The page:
The most interesting thing is the thing that is not there, the thing that just evades scrutiny, the thing that hangs like cobwebs in the background. Cornelia Parker’s work is all about that liminal thing and, in this show at Tate Britain, it looms large. Indeed, one quickly forms the impression that she – intentionally or otherwise – is making the art that this fractured, restless world deserves.
Visitors gallop around the show as if it is an amusement. They gasp at its flattened, hanging trombones bathed in white light and acrid shadow, and coo at its glittering, pressed silverware suspended from heavenly threads that shimmer and sparkle in the light. Such is the pleasure of art in the moment of encounter at its most spectacular, surprising, suspenseful. And good for them. But Cornelia Parker’s great distinction is that her work is serious, sober and challenging; she treats nothing lightly and does not take the obvious aesthetic qualities of her materials for granted. She infuses everything with meaning. The result is art that is interesting to look at, to meditate upon, to spend time with, but also art that stands up to scrutiny.
Cold Dark Matter: An Exploded View (1991), a garden shed and all its contents blown up by the army and suspended from the ceiling piece by piece by Parker, is all well and good. It is the crowd-pleaser that people flock towards, but it is far from the most interesting thing happening. Parker is at her best when the work appears to be something, but is in fact something else, when she treads the line between familiarity and surprise, when narratives collide with theories.
The objects shine when the stories bristle. In one room, display cases contain piles of dust or scraps of metal. Without the narrative, they are stark, stubborn, but enticing works of conceptual art, but with it they are transmuted. A substantial pile of grey ash turns out to be a portion of £1 million worth of cocaine, captured and incinerated by customs and excise and given to Parker in a black bin bag. Silver discs, strewn like the coins of Judas, are 10 pence coins, gifted by the Royal Mint before they are stamped into legal currency. A frame containing what appears to be bundles of thread beneath the glass turns out to contain the offcut strands of vinyl left over from cutting LPs at Abbey Road. What you see is emphatically not what you get, for what you get is the shadow, the cypher, the diminishing trace of something important but the form in which it is presented feels stark, cold, empty – tokens of something much bigger than the sum of its quotidian parts, which is the true calling of conceptual art, for which Parker has an indelible instinct.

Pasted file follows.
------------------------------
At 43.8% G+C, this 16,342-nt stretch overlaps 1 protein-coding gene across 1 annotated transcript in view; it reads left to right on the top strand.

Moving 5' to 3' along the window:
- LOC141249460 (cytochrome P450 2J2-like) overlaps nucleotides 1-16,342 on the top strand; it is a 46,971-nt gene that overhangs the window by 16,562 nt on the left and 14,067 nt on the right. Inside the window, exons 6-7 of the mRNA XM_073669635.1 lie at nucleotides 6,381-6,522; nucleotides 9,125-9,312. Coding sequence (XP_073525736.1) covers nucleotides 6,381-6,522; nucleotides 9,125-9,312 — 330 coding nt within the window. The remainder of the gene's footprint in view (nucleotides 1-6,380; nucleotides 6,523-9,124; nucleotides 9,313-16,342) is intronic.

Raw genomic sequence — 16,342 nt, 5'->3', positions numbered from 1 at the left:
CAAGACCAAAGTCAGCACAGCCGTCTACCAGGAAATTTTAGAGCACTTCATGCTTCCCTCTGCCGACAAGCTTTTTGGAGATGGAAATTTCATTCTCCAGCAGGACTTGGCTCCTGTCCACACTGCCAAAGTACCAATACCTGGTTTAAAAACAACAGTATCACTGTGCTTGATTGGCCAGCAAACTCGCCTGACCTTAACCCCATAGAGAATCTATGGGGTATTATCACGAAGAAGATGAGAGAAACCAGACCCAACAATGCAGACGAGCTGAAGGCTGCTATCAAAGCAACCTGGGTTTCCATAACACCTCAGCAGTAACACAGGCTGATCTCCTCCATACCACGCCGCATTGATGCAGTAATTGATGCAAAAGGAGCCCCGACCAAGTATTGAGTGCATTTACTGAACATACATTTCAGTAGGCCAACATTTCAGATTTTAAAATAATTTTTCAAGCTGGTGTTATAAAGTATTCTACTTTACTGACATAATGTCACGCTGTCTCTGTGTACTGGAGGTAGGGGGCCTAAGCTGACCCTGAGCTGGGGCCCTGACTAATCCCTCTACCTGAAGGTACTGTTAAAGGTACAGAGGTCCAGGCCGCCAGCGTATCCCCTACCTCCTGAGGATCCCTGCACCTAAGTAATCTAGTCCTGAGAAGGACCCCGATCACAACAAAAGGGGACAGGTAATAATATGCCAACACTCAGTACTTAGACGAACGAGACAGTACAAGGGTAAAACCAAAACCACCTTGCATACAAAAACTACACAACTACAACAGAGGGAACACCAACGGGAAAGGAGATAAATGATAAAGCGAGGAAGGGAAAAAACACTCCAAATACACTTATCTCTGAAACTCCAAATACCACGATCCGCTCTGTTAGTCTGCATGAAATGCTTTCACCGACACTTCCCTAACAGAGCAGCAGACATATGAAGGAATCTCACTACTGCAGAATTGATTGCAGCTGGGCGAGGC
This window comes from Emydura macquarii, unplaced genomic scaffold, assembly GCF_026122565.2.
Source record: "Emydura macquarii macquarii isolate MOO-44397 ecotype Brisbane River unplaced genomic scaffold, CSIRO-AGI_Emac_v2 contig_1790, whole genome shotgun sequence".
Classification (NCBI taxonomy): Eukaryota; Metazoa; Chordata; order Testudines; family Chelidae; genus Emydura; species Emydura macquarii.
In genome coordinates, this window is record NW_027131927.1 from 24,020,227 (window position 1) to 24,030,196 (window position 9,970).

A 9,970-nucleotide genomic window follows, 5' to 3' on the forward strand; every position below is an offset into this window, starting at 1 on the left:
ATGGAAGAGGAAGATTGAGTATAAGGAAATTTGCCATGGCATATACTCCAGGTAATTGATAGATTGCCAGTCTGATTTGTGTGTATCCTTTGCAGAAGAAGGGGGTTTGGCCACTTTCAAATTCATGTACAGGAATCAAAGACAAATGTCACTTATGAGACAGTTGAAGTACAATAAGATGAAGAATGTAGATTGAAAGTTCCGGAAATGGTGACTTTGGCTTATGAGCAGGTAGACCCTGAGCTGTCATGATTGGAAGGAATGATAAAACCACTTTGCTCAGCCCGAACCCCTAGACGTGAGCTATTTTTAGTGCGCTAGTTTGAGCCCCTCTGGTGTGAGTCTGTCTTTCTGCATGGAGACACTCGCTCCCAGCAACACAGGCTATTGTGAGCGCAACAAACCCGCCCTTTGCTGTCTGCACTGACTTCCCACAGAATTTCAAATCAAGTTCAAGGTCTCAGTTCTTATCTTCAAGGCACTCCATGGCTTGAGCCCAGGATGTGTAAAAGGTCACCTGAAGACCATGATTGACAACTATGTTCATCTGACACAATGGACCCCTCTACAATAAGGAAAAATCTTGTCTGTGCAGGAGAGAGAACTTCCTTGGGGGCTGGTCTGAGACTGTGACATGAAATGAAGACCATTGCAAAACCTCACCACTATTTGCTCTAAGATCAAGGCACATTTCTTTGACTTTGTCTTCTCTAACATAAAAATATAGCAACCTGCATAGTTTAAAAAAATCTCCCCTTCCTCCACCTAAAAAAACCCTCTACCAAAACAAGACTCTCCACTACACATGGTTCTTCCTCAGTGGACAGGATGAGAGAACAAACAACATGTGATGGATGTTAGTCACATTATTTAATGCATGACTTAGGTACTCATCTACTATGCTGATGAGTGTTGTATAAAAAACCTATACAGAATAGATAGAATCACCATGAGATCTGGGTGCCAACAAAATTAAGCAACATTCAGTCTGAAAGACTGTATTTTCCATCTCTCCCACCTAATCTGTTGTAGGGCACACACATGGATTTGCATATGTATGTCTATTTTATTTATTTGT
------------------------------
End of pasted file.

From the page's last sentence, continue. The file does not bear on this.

The Magna Carter Wikipedia page, hand-woven by over 200 volunteers, including prisoners, politicians and celebrities dominates the room. Again, it is the absence that makes it – the absence of the people who toiled in its making, an analogy for the democratic principles enshrined therein. It is flanked by blackboards, art historically reminiscent of Twombly but conceptually so far removed, on which children have scrawled the daily headlines that range from the serious to the absurd, such as ‘Russia’s meddling’, ‘Bathtub terror’, ‘Labour could win snap election’ and ‘Make the moon great again’. Again, it is the absence of the children, who choose the headlines themselves, whose understanding of the world they will inherit, that lends the work – deceptively simple, aesthetically irresistible – its impact.
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Even in her films, mostly shot on an iPhone, Parker works at the periphery of the tangible. A multi-channel presentation gives the sensation of New York but without the boredom of its conveyance; in another, the conceptual horizon of all ambition is laid bare by a man who speaks passionately about Palestine. As ever, the crux of the work’s meaning is in something absent from the gallery. It is in that sense that Parker is, and always has been, making the art we deserve: meaning, she seems to say, is hard to find precisely because it is all around us, but in the most unlikely, or perhaps uncanny, places.
Cornelia Parker at Tate Britain – 16th October 2022
About the artist
Cornelia Parker (b. 1956, Cheshire) lives and works in London. Over the last three decades, she has presented numerous major commissions and solo exhibitions nationally and internationally, including at the Museum of Contemporary Art Australia, Sydney (2019); Westminster Hall, Palace of Westminster (2017); Metropolitan Museum of Art, New York (2016), The Whitworth, the University of Manchester (2015), British Library, London (2015), BALTIC Centre for Contemporary Art, Gateshead (2010), Museo de Arte de Lima, Peru (2008), Ikon Gallery, Birmingham (2007) and the Modern Art Museum of Fort Worth, Texas (2006).
Parker was elected to the Royal Academy of Arts, London, and made an OBE in 2010. She was elected the Apollo Awards Artist of the Year in 2016, and the following year, awarded an honorary doctorate from the University of Manchester. In 2017, she was appointed as the first female Election Artist for the United Kingdom General Election. She was made an Honorary Fellow of Trinity Hall, Cambridge in 2021. Her works are held in public and private collections around the word including the Institute of Contemporary Art, Boston; Fundación “la Caixa”, Barcelona and the Museum of Modern Art, New York.